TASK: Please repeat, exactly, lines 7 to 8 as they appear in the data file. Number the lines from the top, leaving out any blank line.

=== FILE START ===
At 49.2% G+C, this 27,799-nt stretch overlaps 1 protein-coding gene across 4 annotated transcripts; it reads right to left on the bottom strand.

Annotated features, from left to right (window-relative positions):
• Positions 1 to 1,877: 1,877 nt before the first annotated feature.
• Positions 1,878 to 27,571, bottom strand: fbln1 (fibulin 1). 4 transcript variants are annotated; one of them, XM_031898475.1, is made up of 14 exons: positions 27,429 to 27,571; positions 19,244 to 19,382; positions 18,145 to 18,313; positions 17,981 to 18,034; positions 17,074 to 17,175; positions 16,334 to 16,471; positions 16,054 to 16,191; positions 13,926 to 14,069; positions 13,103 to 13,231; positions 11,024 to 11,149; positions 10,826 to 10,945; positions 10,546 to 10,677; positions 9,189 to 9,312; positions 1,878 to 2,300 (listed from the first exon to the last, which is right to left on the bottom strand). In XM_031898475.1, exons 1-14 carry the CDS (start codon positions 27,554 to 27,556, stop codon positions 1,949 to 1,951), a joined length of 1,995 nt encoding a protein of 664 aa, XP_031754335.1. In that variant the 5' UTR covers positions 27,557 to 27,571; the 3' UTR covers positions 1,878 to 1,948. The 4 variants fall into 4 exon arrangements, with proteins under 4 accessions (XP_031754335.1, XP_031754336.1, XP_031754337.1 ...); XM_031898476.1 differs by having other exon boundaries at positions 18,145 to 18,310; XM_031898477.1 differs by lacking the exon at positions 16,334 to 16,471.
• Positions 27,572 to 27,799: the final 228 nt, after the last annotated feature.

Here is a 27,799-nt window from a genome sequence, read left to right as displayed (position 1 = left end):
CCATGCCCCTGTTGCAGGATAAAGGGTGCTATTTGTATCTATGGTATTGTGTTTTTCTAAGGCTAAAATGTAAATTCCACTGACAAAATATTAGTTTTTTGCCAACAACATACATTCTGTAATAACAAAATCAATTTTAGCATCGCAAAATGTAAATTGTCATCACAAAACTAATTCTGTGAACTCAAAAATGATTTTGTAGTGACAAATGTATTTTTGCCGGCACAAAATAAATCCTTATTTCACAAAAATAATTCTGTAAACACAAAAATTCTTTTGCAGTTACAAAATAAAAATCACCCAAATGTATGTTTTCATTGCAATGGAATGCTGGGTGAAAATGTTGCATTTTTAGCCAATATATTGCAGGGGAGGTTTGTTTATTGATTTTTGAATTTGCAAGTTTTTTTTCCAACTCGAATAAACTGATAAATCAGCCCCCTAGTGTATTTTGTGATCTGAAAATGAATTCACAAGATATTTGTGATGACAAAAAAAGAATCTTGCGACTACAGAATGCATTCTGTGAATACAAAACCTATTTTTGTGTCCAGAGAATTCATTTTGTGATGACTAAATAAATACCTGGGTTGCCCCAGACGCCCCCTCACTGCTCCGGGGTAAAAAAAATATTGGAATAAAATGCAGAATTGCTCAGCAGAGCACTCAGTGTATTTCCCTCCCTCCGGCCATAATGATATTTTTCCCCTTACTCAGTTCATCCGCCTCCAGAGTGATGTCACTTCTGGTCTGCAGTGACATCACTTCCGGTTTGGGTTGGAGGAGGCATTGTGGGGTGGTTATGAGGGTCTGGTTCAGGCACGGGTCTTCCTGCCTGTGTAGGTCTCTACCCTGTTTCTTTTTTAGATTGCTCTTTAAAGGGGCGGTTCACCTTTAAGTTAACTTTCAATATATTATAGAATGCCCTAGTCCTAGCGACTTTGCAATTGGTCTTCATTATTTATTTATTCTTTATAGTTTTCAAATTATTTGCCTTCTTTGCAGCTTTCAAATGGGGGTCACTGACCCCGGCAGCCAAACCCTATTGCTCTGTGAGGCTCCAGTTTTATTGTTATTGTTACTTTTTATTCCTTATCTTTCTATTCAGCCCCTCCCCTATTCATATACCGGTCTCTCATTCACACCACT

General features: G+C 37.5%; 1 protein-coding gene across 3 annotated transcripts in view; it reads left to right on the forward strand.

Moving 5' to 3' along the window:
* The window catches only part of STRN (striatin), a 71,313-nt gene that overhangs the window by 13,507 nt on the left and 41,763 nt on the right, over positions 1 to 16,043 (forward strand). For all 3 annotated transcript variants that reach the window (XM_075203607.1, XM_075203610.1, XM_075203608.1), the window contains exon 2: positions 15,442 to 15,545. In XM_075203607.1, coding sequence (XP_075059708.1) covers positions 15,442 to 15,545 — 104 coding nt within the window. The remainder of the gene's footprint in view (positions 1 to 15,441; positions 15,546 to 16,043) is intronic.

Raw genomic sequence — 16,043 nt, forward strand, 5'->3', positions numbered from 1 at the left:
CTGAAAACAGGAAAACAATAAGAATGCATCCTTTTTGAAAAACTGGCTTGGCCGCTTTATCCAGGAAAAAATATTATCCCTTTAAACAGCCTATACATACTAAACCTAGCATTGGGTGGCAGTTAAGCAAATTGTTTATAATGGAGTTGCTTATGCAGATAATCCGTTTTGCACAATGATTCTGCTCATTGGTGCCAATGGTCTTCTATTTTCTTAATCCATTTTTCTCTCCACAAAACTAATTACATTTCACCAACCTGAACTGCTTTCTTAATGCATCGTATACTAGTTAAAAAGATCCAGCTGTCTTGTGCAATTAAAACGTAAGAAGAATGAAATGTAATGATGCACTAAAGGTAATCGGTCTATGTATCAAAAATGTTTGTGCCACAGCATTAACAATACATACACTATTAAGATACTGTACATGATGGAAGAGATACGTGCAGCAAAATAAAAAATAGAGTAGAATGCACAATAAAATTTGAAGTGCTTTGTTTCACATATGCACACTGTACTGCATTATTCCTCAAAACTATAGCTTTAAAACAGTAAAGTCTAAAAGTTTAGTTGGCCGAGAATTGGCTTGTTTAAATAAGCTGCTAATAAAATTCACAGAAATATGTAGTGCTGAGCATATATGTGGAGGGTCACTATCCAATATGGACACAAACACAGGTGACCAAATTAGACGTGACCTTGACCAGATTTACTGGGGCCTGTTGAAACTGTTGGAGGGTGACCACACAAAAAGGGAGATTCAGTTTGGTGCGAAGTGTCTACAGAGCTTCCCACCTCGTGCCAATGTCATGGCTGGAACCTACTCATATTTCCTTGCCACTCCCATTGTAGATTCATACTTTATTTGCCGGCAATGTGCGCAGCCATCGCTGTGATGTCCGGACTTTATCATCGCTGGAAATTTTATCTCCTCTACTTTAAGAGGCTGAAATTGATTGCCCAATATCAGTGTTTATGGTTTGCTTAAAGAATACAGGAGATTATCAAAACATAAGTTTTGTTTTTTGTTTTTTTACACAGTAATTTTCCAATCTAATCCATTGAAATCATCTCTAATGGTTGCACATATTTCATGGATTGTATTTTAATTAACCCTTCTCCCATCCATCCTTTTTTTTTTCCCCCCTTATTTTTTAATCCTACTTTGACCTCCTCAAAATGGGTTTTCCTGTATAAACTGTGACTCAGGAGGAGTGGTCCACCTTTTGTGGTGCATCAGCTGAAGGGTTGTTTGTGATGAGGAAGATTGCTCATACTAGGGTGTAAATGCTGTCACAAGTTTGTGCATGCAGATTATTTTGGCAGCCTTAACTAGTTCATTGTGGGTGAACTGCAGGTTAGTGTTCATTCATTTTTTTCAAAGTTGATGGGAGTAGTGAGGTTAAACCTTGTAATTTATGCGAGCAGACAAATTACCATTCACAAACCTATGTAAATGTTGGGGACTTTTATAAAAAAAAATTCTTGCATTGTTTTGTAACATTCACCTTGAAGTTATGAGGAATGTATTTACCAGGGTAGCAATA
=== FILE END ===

CCATGCCCCTGTTGCAGGATAAAGGGTGCTATTTGTATCTATGGTATTGTGTTTTTCTAAGGCTAAAATGTAAATTCCACTGACAAAATATTAGTTTTTTGCCAACAACATACATTCTGTAATAACAAAATCAATTTTAGCATCGCAAAATGTAAATTGTCATCACAAAACTAATTCTGTGAACTCAAAAATGATTTTGTAGTGACAAATGTATTTTTGCCGGCACAAAATAAATCCTTATTTCACAAAAATAATTCTGTAAACACAAAAATTCTTTTGCAGTTACAAAATAAAAATCACCCAAATGTATGTTTTCATTGCAATGGAATGCTGGGTGAAAATGTTGCATTTTTAGCCAATATATTGCAGGGGAGGTTTGTTTATTGATTTTTGAATTTGCAAGTTTTTTTTCCAACTCGAATAAACTGATAAATCAGCCCCCTAGTGTATTTTGTGATCTGAAAATGAATTCACAAGATATTTGTGATGACAAAAAAAGAATCTTGCGACTACAGAATGCATTCTGTGAATACAAAACCTATTTTTGTGTCCAGAGAATTCATTTTGTGATGACTAAATAAATACCTGGGTTGCCCCAGACGCCCCCTCACTGCTCCGGGGTAAAAAAAATATTGGAATAAAATGCAGAATTGCTCAGCAGAGCACTCAGTGTATTTCCCTCCCTCCGGCCATAATGATATTTTTCCCCTTACTCAGTTCATCCGCCTCCAGAGTGATGTCACTTCTGGTCTGCAGTGACATCACTTCCGGTTTGGGTTGGAGGAGGCATTGTGGGGTGGTTATGAGGGTCTGGTTCAGGCACGGGTCTTCCTGCCTGTGTAGGTCTCTACCCTGTTTCTTTTTTAGATTGCTCTTTAAAGGGGCGGTTCACCTTTAAGTTAACTTTCAATATATTATAGAATGCCCTAGTCCTAGCGACTTTGCAATTGGTCTTCATTATTTATTTATTCTTTATAGTTTTCAAATTATTTGCCTTCTTTGCAGCTTTCAAATGGGGGTCACTGACCCCGGCAGCCAAACCCTATTGCTCTGTGAGGCTCCAGTTTTATTGTTATTGTTACTTTTTATTCCTTATCTTTCTATTCAGCCCCTCCCCTATTCATATACCGGTCTCTCATTCACACCACT

General features: G+C 37.5%; 1 protein-coding gene across 3 annotated transcripts in view; it reads left to right on the forward strand.